19 April 2023 - Mongolia

MONGOLIA: Brutally cold winter kills livestock and leaves 80,000 children in need of aid

child riding a horse with livestock

Byamba-Ochir, 12-years-old, lives with his herder parents and siblings in a Mongolian-Russian border village. Credit: Delgermaa Altangerel / Save the Children

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ULAANBAATAR, 19 April 2023: A bitterly cold winter after a summer of drought has left herder families in Mongolia without livestock and facing severe food shortages as well as struggling to afford basics such as school supplies, hygiene items and healthcare, Save the Children warned.

Currently 13 of Mongolia’s 21 provinces are experiencing a dzud. It’s a natural phenomenon unique to Mongolia, when heavy snow and extreme cold follow a summer drought resulting in insufficient grazing pastures and killing livestock. Between 1940 and 2015, there were official "dzud declarations" made twice a decade. However, dzud’s have increased in frequency, with occurrences now happening annually.

This year, winter temperatures dropped as low as -40° Celsius causing many animals that were already malnourished to perish due to starvation or freezing, affecting the livelihoods of nearly 200,000 households who make an income from herding goats, sheep, cattle, horses, yaks and camels. The dire situation is exacerbated by inflation, which skyrocketed in 2022.

As a result of the dzud, around 213,000 people, including 80,000 children, are now in need of humanitarian aid including food, access to health facilities, and hygiene items. During a dzud, children under five are at high risk of malnutrition, respiratory diseases, and injuries, as their caregivers struggle to afford attention and healthcare.

Climate experts say the frequency and severity of dzuds is increasing and this can be attributed to the climate crisis. Temperatures in Mongolia are rising twice as fast as the global average, with temperatures warming over 2°C and declines in rainfall reported between 1940 and 2015. A decrease in annual precipitation has led to the increased frequency of dzuds.

Delgerbat, 39, his wife and three children live in Ikh-Uul soum (village) in Zavkhan Province in western Mongolia. Delgerbat recently had to take his son out of school to help him care for their livestock. About 40% of Mongolians rely on livestock for a living. He said:

“The climate is very different from when I was a child. The summers are too hot, the winters too cold and less grass and plants are grown. When I was young the snow would have melted by this time and it would already be spring, but now spring comes so late.”

A dzud takes a psychological toll on children as they worry about their family members and animals. Delgerbat’s daughter Yesun, 13, added:

“The dzud arrives when there is a lot of snow and no grass. My father and mother saidtoeach other that they don't have money to buy grass. It is hard to watch our animals die.”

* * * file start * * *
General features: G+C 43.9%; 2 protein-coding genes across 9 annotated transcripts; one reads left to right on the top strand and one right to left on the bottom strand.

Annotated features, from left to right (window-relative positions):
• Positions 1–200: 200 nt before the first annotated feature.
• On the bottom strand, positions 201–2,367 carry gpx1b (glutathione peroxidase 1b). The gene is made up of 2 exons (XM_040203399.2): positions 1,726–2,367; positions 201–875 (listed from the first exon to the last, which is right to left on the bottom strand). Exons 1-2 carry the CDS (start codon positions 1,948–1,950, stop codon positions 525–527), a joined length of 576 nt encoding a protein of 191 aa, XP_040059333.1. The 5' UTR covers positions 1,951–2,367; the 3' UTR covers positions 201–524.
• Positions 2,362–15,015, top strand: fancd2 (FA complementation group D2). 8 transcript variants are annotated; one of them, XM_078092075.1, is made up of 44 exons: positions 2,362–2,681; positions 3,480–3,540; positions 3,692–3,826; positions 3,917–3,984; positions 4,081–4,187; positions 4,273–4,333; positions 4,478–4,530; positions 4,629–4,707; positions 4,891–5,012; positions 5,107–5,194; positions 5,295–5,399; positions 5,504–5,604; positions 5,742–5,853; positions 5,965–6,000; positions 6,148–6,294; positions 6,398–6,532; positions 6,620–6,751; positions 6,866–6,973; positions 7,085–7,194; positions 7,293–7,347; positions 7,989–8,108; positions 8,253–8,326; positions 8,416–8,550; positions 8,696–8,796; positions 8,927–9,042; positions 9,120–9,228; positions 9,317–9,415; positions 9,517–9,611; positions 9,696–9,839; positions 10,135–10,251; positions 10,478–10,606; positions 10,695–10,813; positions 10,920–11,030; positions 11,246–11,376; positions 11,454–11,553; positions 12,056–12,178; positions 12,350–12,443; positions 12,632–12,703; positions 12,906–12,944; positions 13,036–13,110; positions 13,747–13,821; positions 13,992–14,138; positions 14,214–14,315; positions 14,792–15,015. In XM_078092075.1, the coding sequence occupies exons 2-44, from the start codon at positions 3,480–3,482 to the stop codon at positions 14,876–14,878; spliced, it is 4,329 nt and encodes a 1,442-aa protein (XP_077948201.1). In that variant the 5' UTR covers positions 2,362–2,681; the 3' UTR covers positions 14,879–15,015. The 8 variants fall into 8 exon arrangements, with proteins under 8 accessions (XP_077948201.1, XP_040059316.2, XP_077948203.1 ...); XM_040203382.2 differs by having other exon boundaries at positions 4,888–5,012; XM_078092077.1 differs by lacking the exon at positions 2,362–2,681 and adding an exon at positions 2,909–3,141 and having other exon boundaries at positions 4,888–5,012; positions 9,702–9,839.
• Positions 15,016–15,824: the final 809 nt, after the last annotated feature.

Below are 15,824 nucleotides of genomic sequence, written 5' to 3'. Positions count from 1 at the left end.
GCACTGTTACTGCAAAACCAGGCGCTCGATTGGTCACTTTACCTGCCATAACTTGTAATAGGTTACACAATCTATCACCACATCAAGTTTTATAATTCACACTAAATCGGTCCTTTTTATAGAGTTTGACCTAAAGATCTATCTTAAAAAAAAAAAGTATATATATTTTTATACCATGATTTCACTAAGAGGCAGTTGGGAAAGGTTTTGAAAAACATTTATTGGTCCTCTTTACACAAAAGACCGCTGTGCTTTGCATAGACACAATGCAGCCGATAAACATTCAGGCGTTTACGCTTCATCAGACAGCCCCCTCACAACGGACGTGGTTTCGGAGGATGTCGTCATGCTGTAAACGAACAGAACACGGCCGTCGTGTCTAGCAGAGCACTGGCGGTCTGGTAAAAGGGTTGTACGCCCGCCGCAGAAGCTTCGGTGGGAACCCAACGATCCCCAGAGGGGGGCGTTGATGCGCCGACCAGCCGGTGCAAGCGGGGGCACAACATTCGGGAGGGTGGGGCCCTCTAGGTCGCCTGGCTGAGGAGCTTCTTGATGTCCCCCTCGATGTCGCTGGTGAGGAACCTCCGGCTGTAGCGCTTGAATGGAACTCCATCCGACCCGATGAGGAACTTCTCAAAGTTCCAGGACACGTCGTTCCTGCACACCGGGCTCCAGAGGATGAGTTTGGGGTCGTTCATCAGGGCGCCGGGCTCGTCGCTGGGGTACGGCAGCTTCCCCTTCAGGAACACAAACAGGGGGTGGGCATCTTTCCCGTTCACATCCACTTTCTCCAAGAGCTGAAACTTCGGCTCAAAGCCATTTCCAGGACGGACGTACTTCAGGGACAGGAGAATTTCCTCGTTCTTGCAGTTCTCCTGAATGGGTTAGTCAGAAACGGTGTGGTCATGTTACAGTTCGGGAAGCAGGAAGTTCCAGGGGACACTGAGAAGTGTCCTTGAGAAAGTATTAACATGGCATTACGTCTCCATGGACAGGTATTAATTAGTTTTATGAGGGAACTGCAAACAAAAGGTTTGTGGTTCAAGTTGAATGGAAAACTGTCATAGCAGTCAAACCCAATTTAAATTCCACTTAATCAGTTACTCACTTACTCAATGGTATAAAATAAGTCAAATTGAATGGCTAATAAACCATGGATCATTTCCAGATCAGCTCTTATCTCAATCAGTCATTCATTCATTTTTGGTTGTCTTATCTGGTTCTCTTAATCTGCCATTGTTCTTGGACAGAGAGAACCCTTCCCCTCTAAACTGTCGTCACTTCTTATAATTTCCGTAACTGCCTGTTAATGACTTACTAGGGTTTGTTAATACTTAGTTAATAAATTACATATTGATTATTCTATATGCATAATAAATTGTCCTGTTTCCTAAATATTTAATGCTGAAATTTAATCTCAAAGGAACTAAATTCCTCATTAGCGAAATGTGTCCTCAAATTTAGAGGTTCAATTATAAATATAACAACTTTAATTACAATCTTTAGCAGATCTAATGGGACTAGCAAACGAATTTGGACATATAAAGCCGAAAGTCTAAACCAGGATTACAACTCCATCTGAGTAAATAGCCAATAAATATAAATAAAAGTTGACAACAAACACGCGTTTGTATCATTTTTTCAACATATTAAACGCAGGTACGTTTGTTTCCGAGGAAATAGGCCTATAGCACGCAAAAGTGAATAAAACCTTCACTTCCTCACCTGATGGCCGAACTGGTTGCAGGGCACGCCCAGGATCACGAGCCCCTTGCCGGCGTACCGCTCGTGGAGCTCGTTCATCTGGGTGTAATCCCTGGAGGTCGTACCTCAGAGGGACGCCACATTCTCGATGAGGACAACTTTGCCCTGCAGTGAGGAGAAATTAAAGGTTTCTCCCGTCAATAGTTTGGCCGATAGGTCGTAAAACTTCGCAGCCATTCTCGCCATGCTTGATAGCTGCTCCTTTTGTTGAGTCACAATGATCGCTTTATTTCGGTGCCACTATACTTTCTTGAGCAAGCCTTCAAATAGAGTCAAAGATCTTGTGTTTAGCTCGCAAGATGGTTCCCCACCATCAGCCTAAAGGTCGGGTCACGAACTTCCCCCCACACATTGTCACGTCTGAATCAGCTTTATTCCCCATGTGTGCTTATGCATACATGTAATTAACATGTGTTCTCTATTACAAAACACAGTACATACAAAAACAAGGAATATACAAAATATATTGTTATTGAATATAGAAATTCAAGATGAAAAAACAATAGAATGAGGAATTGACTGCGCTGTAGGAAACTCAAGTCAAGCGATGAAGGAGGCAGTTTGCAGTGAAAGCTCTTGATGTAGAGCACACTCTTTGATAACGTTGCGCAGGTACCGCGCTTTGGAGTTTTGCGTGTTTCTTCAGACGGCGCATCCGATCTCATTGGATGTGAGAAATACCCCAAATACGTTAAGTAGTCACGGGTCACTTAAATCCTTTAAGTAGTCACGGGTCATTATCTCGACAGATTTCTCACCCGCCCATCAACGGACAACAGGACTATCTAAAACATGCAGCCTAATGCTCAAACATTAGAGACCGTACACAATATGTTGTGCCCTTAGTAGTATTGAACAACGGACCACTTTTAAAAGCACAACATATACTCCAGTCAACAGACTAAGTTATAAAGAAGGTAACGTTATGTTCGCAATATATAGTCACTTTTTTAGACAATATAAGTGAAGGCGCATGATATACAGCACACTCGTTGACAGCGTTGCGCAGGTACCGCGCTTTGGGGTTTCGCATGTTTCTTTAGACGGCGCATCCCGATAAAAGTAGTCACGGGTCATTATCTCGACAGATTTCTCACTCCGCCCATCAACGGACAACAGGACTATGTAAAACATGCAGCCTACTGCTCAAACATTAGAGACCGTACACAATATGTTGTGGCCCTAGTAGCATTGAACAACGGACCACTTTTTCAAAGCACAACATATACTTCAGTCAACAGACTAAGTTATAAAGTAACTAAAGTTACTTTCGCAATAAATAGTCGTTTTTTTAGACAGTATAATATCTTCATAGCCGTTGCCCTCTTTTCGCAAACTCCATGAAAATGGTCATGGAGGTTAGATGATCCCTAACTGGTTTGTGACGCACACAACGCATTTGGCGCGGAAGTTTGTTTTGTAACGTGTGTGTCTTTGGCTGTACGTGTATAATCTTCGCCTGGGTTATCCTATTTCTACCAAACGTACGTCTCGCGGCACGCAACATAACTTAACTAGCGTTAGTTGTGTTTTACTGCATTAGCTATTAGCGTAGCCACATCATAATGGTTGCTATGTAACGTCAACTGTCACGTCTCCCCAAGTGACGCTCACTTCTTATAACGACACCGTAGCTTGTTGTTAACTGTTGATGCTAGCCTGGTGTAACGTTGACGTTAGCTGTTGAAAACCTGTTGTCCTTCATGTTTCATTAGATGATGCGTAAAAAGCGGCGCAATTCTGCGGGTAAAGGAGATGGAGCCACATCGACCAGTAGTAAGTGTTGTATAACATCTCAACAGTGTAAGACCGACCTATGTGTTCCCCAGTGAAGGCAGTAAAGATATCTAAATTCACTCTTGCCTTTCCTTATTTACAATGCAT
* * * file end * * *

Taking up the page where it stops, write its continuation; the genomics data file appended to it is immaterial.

Myagmarsuren, 9, lives in a village on the Mongolia-Russia border. He said:

“This year there was a lot of snow and the cattle got sick. One of my two beloved animals, a baby goat named Orgio, died. Orgio showed me a lot of affection and ate bread from my hand. When he recognised me, he would run up to me and bite my hand. It is terrible to see animals die.”

Children of herders often live away from home in school dormitories, but they depend on their families for hygiene items such as toothpaste, soap and menstrual health items. Many families struggle to afford these items during the harsh winter. Myagmarsuren'smother,Tuya, 46, said:

“It is hard to make a living raising livestock. During a dzud, we devote all our attention and resources to the animals. The children in the dormitory need many things, but I cannot always give my children what they need.

Save the Children is helping herders and their children in Khovd, Zavkhan, Gobi-Altai, Bayankhongor, and Tuv provinces. The organisation also distributed hygiene kits to about 2,130 children of herders, who are staying in school dormitories.

Altantsetseg, a single mother to six children, lives in Tes soum (village), Zavkhan Province in western Mongolia. The family receives support from Save the Children. She said:

“This year's price increase and inflation are affecting herders. Fuel, oil and other commodity prices are up, except for meat and raw material. I am glad to receive theanimalfodder and cash assistance,when the help is desperately needed. If the animals give birth to their offspring safely and survive this March, we will be fine.

Bayan-Altai Luvsandorj, Country Manager and Representative of Save the Children Japan’s Mongolia Programme said:

“Herder families urgently need support so they can purchase essential items such as food and medicine, and also animal fodder to save their livestock and protect their future livelihoods. Dzuds are becoming more common and more severe as a result of the climate change. The international community needs to provide humanitarian aid, but it also needs to support herder communities to adapt to climate change, in order to prevent future humanitarian disasters.”

Save the Children’s humanitarian response to the dzud was implemented with funding from the START Fund of the UK, the Humanitarian Fund of Save the Children International, Save the Children Japan and the Swiss Cooperation Office of the Embassy of Switzerland in Mongolia.



  • As of 1st February 2023, according to OCHA
  • Nearly 80,000 children in need of humanitarian aid, is based on the share of the children in the population in 2022 being 36.6%, and 213,000 people with limited food, 36.6% of 210,000 equals 77958.
  • An estimated 20,000 children needing life-saving assistance, is based on the share of the children in the population in 2022 being 36.6%, and 56,000 people needing urgent life-saving assistance, 36.6% of 56,000 equals 19,398. 


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